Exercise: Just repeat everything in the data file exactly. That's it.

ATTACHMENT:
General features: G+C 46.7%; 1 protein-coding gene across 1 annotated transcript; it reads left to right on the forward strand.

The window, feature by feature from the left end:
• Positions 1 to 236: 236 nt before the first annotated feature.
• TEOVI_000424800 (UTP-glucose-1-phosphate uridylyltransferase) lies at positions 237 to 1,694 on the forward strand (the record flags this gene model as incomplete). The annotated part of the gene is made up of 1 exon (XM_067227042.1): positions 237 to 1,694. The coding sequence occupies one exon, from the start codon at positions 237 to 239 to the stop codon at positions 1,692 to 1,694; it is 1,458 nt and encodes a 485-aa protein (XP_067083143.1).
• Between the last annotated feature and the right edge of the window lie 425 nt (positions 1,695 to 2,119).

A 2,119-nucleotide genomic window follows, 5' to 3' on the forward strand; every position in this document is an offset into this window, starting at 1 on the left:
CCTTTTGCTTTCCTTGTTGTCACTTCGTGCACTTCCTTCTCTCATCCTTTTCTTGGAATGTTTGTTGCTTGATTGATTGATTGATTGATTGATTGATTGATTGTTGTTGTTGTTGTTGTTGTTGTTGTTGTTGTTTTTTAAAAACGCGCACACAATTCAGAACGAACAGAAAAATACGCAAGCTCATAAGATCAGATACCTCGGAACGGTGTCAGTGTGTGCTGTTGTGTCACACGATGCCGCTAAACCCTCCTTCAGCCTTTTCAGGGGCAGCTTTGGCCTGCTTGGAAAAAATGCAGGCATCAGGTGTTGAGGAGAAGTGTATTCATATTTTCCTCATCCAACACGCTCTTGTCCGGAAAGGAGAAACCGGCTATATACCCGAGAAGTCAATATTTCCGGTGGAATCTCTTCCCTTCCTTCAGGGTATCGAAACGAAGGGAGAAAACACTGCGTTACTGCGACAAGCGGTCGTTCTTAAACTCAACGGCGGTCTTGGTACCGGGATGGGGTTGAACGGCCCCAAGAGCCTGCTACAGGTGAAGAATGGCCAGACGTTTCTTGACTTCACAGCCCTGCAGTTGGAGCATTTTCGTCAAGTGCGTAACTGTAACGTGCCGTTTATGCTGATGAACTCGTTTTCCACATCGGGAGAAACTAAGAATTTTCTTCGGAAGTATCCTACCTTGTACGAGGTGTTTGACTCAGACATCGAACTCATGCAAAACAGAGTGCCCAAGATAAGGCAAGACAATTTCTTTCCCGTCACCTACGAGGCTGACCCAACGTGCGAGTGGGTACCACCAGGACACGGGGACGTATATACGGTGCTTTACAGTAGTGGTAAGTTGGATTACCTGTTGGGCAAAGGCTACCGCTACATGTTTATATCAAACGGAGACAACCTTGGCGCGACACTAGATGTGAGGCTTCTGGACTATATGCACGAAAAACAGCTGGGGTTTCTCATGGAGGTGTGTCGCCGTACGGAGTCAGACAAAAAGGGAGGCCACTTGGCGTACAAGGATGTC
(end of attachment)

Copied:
General features: G+C 46.7%; 1 protein-coding gene across 1 annotated transcript; it reads left to right on the forward strand.

The window, feature by feature from the left end:
• Positions 1 to 236: 236 nt before the first annotated feature.
• TEOVI_000424800 (UTP-glucose-1-phosphate uridylyltransferase) lies at positions 237 to 1,694 on the forward strand (the record flags this gene model as incomplete). The annotated part of the gene is made up of 1 exon (XM_067227042.1): positions 237 to 1,694. The coding sequence occupies one exon, from the start codon at positions 237 to 239 to the stop codon at positions 1,692 to 1,694; it is 1,458 nt and encodes a 485-aa protein (XP_067083143.1).
• Between the last annotated feature and the right edge of the window lie 425 nt (positions 1,695 to 2,119).

A 2,119-nucleotide genomic window follows, 5' to 3' on the forward strand; every position in this document is an offset into this window, starting at 1 on the left:
CCTTTTGCTTTCCTTGTTGTCACTTCGTGCACTTCCTTCTCTCATCCTTTTCTTGGAATGTTTGTTGCTTGATTGATTGATTGATTGATTGATTGATTGATTGTTGTTGTTGTTGTTGTTGTTGTTGTTGTTGTTTTTTAAAAACGCGCACACAATTCAGAACGAACAGAAAAATACGCAAGCTCATAAGATCAGATACCTCGGAACGGTGTCAGTGTGTGCTGTTGTGTCACACGATGCCGCTAAACCCTCCTTCAGCCTTTTCAGGGGCAGCTTTGGCCTGCTTGGAAAAAATGCAGGCATCAGGTGTTGAGGAGAAGTGTATTCATATTTTCCTCATCCAACACGCTCTTGTCCGGAAAGGAGAAACCGGCTATATACCCGAGAAGTCAATATTTCCGGTGGAATCTCTTCCCTTCCTTCAGGGTATCGAAACGAAGGGAGAAAACACTGCGTTACTGCGACAAGCGGTCGTTCTTAAACTCAACGGCGGTCTTGGTACCGGGATGGGGTTGAACGGCCCCAAGAGCCTGCTACAGGTGAAGAATGGCCAGACGTTTCTTGACTTCACAGCCCTGCAGTTGGAGCATTTTCGTCAAGTGCGTAACTGTAACGTGCCGTTTATGCTGATGAACTCGTTTTCCACATCGGGAGAAACTAAGAATTTTCTTCGGAAGTATCCTACCTTGTACGAGGTGTTTGACTCAGACATCGAACTCATGCAAAACAGAGTGCCCAAGATAAGGCAAGACAATTTCTTTCCCGTCACCTACGAGGCTGACCCAACGTGCGAGTGGGTACCACCAGGACACGGGGACGTATATACGGTGCTTTACAGTAGTGGTAAGTTGGATTACCTGTTGGGCAAAGGCTACCGCTACATGTTTATATCAAACGGAGACAACCTTGGCGCGACACTAGATGTGAGGCTTCTGGACTATATGCACGAAAAACAGCTGGGGTTTCTCATGGAGGTGTGTCGCCGTACGGAGTCAGACAAAAAGGGAGGCCACTTGGCGTACAAGGATGTC